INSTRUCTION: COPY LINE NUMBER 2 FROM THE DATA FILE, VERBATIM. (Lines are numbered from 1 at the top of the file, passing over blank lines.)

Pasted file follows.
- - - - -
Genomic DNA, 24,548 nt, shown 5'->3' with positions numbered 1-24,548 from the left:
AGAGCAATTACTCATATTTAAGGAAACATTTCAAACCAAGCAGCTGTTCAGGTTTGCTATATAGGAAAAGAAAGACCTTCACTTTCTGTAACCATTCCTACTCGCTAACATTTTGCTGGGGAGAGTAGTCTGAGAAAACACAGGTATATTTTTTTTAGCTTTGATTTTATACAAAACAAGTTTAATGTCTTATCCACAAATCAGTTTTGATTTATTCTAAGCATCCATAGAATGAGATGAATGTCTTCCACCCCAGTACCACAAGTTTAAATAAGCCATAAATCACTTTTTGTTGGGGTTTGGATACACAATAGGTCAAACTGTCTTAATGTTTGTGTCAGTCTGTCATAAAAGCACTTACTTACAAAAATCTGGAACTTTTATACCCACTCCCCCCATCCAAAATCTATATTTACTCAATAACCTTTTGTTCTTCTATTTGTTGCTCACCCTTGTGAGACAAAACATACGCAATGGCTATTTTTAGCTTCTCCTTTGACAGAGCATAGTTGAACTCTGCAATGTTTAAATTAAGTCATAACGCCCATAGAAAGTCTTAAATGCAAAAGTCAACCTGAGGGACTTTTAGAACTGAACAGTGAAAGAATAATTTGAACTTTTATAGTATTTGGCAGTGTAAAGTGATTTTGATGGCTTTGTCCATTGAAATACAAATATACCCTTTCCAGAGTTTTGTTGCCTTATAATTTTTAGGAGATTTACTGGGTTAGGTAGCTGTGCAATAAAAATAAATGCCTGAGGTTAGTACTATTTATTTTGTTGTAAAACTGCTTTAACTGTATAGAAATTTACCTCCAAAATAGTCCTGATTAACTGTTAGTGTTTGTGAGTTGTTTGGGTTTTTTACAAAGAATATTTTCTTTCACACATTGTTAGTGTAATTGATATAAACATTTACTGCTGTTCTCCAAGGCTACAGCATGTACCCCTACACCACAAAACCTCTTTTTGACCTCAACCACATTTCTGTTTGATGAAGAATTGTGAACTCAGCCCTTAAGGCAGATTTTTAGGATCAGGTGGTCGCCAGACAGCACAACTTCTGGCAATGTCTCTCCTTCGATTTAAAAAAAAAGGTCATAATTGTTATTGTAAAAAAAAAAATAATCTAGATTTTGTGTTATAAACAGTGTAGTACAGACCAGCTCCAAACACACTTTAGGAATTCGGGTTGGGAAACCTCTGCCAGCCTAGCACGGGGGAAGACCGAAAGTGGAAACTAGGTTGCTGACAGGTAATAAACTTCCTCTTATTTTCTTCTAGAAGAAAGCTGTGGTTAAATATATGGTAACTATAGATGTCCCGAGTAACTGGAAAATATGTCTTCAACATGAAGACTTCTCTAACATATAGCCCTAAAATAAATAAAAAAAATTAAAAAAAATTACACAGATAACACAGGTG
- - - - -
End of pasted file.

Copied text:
AGAGCAATTACTCATATTTAAGGAAACATTTCAAACCAAGCAGCTGTTCAGGTTTGCTATATAGGAAAAGAAAGACCTTCACTTTCTGTAACCATTCCTACTCGCTAACATTTTGCTGGGGAGAGTAGTCTGAGAAAACACAGGTATATTTTTTTTAGCTTTGATTTTATACAAAACAAGTTTAATGTCTTATCCACAAATCAGTTTTGATTTATTCTAAGCATCCATAGAATGAGATGAATGTCTTCCACCCCAGTACCACAAGTTTAAATAAGCCATAAATCACTTTTTGTTGGGGTTTGGATACACAATAGGTCAAACTGTCTTAATGTTTGTGTCAGTCTGTCATAAAAGCACTTACTTACAAAAATCTGGAACTTTTATACCCACTCCCCCCATCCAAAATCTATATTTACTCAATAACCTTTTGTTCTTCTATTTGTTGCTCACCCTTGTGAGACAAAACATACGCAATGGCTATTTTTAGCTTCTCCTTTGACAGAGCATAGTTGAACTCTGCAATGTTTAAATTAAGTCATAACGCCCATAGAAAGTCTTAAATGCAAAAGTCAACCTGAGGGACTTTTAGAACTGAACAGTGAAAGAATAATTTGAACTTTTATAGTATTTGGCAGTGTAAAGTGATTTTGATGGCTTTGTCCATTGAAATACAAATATACCCTTTCCAGAGTTTTGTTGCCTTATAATTTTTAGGAGATTTACTGGGTTAGGTAGCTGTGCAATAAAAATAAATGCCTGAGGTTAGTACTATTTATTTTGTTGTAAAACTGCTTTAACTGTATAGAAATTTACCTCCAAAATAGTCCTGATTAACTGTTAGTGTTTGTGAGTTGTTTGGGTTTTTTACAAAGAATATTTTCTTTCACACATTGTTAGTGTAATTGATATAAACATTTACTGCTGTTCTCCAAGGCTACAGCATGTACCCCTACACCACAAAACCTCTTTTTGACCTCAACCACATTTCTGTTTGATGAAGAATTGTGAACTCAGCCCTTAAGGCAGATTTTTAGGATCAGGTGGTCGCCAGACAGCACAACTTCTGGCAATGTCTCTCCTTCGATTTAAAAAAAAAGGTCATAATTGTTATTGTAAAAAAAAAAATAATCTAGATTTTGTGTTATAAACAGTGTAGTACAGACCAGCTCCAAACACACTTTAGGAATTCGGGTTGGGAAACCTCTGCCAGCCTAGCACGGGGGAAGACCGAAAGTGGAAACTAGGTTGCTGACAGGTAATAAACTTCCTCTTATTTTCTTCTAGAAGAAAGCTGTGGTTAAATATATGGTAACTATAGATGTCCCGAGTAACTGGAAAATATGTCTTCAACATGAAGACTTCTCTAACATATAGCCCTAAAATAAATAAAAAAAATTAAAAAAAATTACACAGATAACACAGGTG